Contemporary authority Rabbi Yehuda Herzl Henkin sets out his opinion in Bnei Banim 4:16 (and the next few essays), for those who read rabbinic Hebrew. He has declined to publish his stance in English, however if you email someone at www.yoatzot.org, they will privately describe his ruling.

  • As someone who is unfamiliar with Rabbi Henkin, can you tell me what "flavor" or Orthodoxy he is part of?
    – Shraga
    Commented Aug 13, 2013 at 6:24
  • 3
    @Shraga he's a major Centrist Orthodox (or Center-Left, depending on your perspective) posek. The yoatzot halacha go to him for psak. He was an Israeli municipal rabbi for some time and is in good standing with the rabbanut, though considered on their left end. For instance, he maintains when the Gemara says it's a bad idea for women to lein, that means it's a bad idea; not that it's outdated and we're so much more enlightened and can get around it (left-wing), nor that there's an outright ban on it (right-wing). Fascinatingly his sefer has a haskama by far-right-winger R' Menashek Klein ztl.
    – Shalom
    Commented Aug 13, 2013 at 12:58
  • Where do you draw the line for what's considered "gross"?
    – Ani Yodea
    Commented Aug 13, 2013 at 22:37
  • 2
    @Shalom R Klein declined to give a haskama, actually.
    – Double AA
    Commented Oct 2, 2015 at 6:24
  • 1
    @DoubleAA hebrewbooks.org/pdfpager.aspx?req=21282&st=&pgnum=5 okay he writes a letter blessing and encouraging Rabbi Henkin and his work. "I can't give it my official approbation as I haven't read the entire thing, and besides there are plenty of great rabbis in Israel to ask." That's a very common non-haskama haskama, which is what Rav Moshe Feinstein would usually give seforim. But you don't give one of those to someone you think is entirely out of line. (E.g. Rav Moshe wouldn't give any sort of letter to the all-electric-shaving-is-assur book.)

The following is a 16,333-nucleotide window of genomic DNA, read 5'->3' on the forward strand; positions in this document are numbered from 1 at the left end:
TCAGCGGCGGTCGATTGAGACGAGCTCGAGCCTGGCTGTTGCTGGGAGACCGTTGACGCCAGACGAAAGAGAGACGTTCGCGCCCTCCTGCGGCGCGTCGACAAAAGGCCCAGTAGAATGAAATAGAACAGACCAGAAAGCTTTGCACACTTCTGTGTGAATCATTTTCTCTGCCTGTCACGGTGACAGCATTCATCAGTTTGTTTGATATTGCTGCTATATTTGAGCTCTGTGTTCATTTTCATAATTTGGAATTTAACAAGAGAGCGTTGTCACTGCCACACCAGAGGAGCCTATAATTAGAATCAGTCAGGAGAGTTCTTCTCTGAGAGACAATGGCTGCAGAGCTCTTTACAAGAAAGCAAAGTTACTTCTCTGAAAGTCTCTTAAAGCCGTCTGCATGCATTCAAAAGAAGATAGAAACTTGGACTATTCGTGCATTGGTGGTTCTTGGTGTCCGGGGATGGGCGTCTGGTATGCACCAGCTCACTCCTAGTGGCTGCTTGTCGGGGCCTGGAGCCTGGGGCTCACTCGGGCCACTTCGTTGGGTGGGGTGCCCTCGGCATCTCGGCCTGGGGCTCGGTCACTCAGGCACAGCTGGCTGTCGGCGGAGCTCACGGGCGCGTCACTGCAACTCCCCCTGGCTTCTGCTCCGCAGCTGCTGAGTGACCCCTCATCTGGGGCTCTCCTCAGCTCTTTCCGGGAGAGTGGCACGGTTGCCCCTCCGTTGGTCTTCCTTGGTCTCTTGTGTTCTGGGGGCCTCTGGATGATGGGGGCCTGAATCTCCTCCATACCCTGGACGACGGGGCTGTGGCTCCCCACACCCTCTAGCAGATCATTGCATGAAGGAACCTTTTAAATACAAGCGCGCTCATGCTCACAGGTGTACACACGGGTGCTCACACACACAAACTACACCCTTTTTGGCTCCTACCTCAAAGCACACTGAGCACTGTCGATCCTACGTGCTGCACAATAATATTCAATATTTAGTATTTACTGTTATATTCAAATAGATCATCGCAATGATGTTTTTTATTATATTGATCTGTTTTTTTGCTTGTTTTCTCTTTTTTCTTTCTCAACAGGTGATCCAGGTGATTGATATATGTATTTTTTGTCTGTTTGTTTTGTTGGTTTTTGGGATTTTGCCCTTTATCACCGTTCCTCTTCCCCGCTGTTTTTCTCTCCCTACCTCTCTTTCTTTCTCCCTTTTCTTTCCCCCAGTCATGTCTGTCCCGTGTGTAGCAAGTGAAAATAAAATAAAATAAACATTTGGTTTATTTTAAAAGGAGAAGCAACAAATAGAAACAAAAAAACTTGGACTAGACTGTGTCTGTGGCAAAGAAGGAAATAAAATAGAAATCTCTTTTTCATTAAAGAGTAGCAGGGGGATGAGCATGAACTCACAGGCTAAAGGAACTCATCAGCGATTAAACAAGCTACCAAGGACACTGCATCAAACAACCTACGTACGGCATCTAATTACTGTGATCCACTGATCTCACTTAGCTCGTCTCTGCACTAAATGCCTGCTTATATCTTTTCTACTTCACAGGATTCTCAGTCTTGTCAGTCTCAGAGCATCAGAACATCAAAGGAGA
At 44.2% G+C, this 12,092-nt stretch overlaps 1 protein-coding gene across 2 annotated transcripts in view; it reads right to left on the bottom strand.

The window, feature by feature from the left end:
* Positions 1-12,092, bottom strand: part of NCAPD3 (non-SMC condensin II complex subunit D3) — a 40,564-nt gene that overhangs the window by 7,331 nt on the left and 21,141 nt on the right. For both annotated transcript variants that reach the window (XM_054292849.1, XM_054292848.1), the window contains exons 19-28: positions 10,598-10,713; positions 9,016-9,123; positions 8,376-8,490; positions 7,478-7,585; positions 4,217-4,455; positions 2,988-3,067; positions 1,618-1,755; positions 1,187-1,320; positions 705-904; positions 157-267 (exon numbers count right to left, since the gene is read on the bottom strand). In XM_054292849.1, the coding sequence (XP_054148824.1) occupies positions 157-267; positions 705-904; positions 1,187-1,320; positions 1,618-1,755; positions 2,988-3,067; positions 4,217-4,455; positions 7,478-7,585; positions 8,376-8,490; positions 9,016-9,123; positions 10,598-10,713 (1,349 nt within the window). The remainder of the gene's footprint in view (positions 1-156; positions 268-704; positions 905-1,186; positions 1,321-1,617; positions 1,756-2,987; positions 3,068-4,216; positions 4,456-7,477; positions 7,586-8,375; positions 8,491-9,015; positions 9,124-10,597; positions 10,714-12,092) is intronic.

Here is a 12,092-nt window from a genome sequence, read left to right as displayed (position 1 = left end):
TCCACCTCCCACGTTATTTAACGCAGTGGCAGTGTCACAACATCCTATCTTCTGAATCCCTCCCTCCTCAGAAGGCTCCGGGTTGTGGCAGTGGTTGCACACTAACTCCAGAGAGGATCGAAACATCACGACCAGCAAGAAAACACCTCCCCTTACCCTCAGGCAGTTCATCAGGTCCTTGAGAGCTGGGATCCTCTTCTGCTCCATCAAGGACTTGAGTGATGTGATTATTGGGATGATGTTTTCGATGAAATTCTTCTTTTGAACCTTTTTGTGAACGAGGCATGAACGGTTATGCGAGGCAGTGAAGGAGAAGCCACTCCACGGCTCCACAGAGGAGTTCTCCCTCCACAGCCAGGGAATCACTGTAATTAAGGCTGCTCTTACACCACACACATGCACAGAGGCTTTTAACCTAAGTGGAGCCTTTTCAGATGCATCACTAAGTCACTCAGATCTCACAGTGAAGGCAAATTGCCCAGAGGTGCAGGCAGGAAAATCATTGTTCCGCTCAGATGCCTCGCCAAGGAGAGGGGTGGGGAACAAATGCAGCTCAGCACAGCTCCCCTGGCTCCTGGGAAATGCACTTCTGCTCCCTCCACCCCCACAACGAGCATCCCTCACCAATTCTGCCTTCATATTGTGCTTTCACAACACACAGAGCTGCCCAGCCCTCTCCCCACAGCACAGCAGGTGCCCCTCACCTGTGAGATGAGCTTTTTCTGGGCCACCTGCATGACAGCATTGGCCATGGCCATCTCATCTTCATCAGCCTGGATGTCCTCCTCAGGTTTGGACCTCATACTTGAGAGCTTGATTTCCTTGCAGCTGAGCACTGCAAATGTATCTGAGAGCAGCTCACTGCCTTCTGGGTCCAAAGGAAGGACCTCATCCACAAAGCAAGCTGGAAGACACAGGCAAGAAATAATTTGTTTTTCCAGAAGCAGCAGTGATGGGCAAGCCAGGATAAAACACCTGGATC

– Shalom
    Commented Oct 2, 2015 at 11:40

As with many issues, there is a variety of opinions on this topic, ranging from generally permissive to strictly limited.

The Gemara (Nedarim 20b), and consequently the Rambam and Rama (Rambam, Mishneh Torah, Issurei Biah 21:9; Rama, Even haEzer 25:2) explicitly permit just about anything, but recommend that one conduct himself with respect for the holiness of the act.

The Shulchan Aruch (OC 240, EH 25) expands on this idea of holiness, and regards cohabitation as something that should be done only because it is a mitzvah. As such, it and sources based on it (such as the Kitzur, 150), are far more strict, and prohibit various acts due to their apparent vulgar nature.

On the other hand, some rabbis are far more permissive. This includes Tosfos, who allow acts that even include "spilling of seed," as long as it's only done occasionally and with the right intentions. (Yevamot 34b, Sanhedrin 58b; Ri"d, Yevamot 12b).

Contemporary rabbis are also generally permissive, with reservations and limitations. (See R' Moshe Feinstein, Igrot Moshe, Even Ha'Ezer 63). However, as with all such questions, for practical applications please consult your Rabbi or Yoetzet Halacha.

Example quotes from the aforementioned sources with translations:

Shulchan Aruch OC 240:1 ; EH 25:2

אם היה נשוי לא יהא רגיל ביותר עם אשתו אלא בעונה האמורה בתורה. ... ואף כשהוא מצוי אצלה לא יכוין להנאתו אלא כאדם שפורע חובו שהוא חייב בעונתה ולקיים מצות בוראו שיהיו לו בנים עוסקים בתורה ומקיימי מצות בישראל.